You dread it. You avoid it like going to the dentist. Should you get sucked into it and be lucky enough to escape, you pop out a different person. What is this place? It is the vortex of ASGCC’s campaign infestation in the middle of Plaza Vaquero during elections week.
Let’s just say, you have a better chance dodging underground land mines than going through the hoopla without a flier or two or dozen in tow. And you thought parking was a nightmare.
Most students on campus will go completely out of their way to avoid being mauled by the vulturous candidates who cram in designated parts of the school, throwing meaningless and worthless fliers in your face, screaming numbers at you and, quite frankly, making the trip to classes and other parts of campus something synonymous with telemarketers who call during dinner. Election week is a nightmare for every student who has to deal with these kinds of obnoxious and highly annoying behavior.
The truth is, ASGCC is the most important student group on campus. Sitting in on a meeting, one can easily see the amount of power and effect they have on things that directly affect each student. The amount of work and dedication they have is not to be undermined. In fact, much of the paper that you have before you is funded through the student services fee that ASGCC allocates to student activities like El Vaquero.
The animosity certainly does not lie with the group itself. But that is precisely why this poor display of campaigning is such a problem.
Because of the importance of these elected positions, it is crucial that the student body be taken more seriously than to have fliers thrown into their face and be expected to blindly walk into a polling booth and vote for whoever number 45 is.
“It’s a very confusing process because these people just give you fliers and you don’t know what they [candidates] stand for,” said student Erik Estrada. “It’s really annoying. It’s like, what do you stand for? What are you going to change? What do you want to do here? It’s so stupid.”
Student Jason Hardwick agrees. “It’s annoying and confusing having to choose between eight or nine people screaming eight or nine different things at you at one time and it actually drives people away from wanting to vote.” On these fliers, which consequently end up littered in every corner of the campus and the surrounding community for a week, we see phrases like “Vote for commitment!” and promises to make changes, improve the campus and make things more fun.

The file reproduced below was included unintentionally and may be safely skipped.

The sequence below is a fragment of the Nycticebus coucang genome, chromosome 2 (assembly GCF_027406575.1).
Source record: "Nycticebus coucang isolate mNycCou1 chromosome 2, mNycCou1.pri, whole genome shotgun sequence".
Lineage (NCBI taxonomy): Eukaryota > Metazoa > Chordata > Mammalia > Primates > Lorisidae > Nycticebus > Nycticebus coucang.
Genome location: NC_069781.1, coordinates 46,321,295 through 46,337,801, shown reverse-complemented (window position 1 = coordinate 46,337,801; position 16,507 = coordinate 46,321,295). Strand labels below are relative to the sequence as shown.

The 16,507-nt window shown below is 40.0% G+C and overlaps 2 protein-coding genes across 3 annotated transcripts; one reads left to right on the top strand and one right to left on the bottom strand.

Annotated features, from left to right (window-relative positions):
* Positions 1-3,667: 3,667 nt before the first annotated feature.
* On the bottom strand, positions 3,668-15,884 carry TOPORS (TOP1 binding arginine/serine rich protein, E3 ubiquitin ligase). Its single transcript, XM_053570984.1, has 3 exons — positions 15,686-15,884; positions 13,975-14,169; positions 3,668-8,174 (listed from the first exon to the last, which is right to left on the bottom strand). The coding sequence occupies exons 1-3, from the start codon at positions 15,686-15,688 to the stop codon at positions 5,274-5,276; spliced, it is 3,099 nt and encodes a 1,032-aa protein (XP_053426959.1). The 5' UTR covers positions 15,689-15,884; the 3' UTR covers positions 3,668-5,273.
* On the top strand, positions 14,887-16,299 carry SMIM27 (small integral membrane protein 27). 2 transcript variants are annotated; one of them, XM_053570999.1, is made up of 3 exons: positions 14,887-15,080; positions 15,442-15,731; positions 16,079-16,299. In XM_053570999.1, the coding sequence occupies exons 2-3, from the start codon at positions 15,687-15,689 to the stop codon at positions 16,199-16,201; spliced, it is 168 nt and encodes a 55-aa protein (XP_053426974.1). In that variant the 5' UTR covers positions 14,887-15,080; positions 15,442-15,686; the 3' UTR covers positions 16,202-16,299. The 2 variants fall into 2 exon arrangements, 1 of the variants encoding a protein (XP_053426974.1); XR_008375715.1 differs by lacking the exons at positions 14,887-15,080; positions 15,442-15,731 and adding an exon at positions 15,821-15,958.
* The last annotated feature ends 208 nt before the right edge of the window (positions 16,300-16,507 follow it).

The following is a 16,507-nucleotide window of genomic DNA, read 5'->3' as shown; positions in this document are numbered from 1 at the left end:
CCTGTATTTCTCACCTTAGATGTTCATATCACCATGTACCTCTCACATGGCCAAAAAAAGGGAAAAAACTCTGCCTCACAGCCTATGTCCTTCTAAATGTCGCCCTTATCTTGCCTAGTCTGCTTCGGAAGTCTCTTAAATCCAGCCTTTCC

Students don’t care about promises; we care about how those promises are going to be fulfilled. Don’t tell us what your number is on the ballot. Tell us who you are and what you’re going to do, and how you’re going to do it. You won’t have to tell us your number because then we’ll remember your name.
Ten fliers thrown into our face with ten numbers screamed into our ears in front of the administration building where candidates wait for us is the most laughable display of campaigning. “They’re handing you these things – they’re like trading cards,” said student Teni Hakopian. “They wait until the last two days and start handing out these fliers and I’m just like, ‘Who is this person?'”
Why not host a debate? How about an open conference where students can ask candidates important questions in an organized fashion? How about candidates go out on a limb and try to spend less time making pointless fliers and then shoving them in people’s faces, and more time just talking to a few people?
Senator of Campus Relations Diana Sarkisyan did not hand out a single flier or put up a single poster. But she was re-elected.
Candidates say they try talking to students but that we don’t want to listen but that is no excuse. You have to make us listen. What you shouldn’t do is settle for student apathy and make useless fliers and throw them at people. Even candidates themselves agree that fliers dominate campaigning in the election. “This is just a contest about who can get their flier in your face the fastest,” said Ron Diashian who ran, and was defeated, for a senator of administration position.